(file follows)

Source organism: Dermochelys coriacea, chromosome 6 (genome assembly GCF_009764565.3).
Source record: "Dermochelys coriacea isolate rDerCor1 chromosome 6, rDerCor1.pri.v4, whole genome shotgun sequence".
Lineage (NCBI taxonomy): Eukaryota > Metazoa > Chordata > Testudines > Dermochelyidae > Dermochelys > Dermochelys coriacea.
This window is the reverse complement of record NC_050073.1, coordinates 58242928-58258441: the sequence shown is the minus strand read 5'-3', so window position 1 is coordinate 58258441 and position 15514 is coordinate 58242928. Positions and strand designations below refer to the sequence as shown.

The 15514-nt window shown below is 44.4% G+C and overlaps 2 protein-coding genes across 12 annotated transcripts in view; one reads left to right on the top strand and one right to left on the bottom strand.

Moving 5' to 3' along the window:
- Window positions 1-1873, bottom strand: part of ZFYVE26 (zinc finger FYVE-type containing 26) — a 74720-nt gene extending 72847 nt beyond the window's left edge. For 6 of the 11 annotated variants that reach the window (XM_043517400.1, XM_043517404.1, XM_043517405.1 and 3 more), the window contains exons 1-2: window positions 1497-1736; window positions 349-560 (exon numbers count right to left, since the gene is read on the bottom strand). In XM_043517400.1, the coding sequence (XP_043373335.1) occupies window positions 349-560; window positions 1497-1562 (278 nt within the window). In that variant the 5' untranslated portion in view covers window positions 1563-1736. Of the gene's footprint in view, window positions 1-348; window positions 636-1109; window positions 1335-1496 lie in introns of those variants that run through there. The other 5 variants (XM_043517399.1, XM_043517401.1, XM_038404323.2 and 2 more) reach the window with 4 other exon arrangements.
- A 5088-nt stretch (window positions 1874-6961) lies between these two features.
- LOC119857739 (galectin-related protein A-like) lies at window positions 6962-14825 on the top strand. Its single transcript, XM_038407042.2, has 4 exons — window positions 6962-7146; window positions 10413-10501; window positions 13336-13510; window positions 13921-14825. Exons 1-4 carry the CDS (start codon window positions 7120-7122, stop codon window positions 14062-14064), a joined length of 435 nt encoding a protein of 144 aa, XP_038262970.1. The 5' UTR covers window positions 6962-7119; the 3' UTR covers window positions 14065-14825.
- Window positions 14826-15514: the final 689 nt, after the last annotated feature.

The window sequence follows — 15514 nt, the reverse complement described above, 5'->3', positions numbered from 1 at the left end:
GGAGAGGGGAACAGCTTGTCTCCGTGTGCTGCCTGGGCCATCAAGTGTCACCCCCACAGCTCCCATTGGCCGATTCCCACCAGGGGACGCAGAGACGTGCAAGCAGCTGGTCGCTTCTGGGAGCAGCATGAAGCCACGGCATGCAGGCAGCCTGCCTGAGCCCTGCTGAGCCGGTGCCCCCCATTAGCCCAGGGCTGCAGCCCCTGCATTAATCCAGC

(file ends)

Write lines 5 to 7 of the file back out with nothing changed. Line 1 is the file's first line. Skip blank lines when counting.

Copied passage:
The 15514-nt window shown below is 44.4% G+C and overlaps 2 protein-coding genes across 12 annotated transcripts in view; one reads left to right on the top strand and one right to left on the bottom strand.

Moving 5' to 3' along the window:
- Window positions 1-1873, bottom strand: part of ZFYVE26 (zinc finger FYVE-type containing 26) — a 74720-nt gene extending 72847 nt beyond the window's left edge. For 6 of the 11 annotated variants that reach the window (XM_043517400.1, XM_043517404.1, XM_043517405.1 and 3 more), the window contains exons 1-2: window positions 1497-1736; window positions 349-560 (exon numbers count right to left, since the gene is read on the bottom strand). In XM_043517400.1, the coding sequence (XP_043373335.1) occupies window positions 349-560; window positions 1497-1562 (278 nt within the window). In that variant the 5' untranslated portion in view covers window positions 1563-1736. Of the gene's footprint in view, window positions 1-348; window positions 636-1109; window positions 1335-1496 lie in introns of those variants that run through there. The other 5 variants (XM_043517399.1, XM_043517401.1, XM_038404323.2 and 2 more) reach the window with 4 other exon arrangements.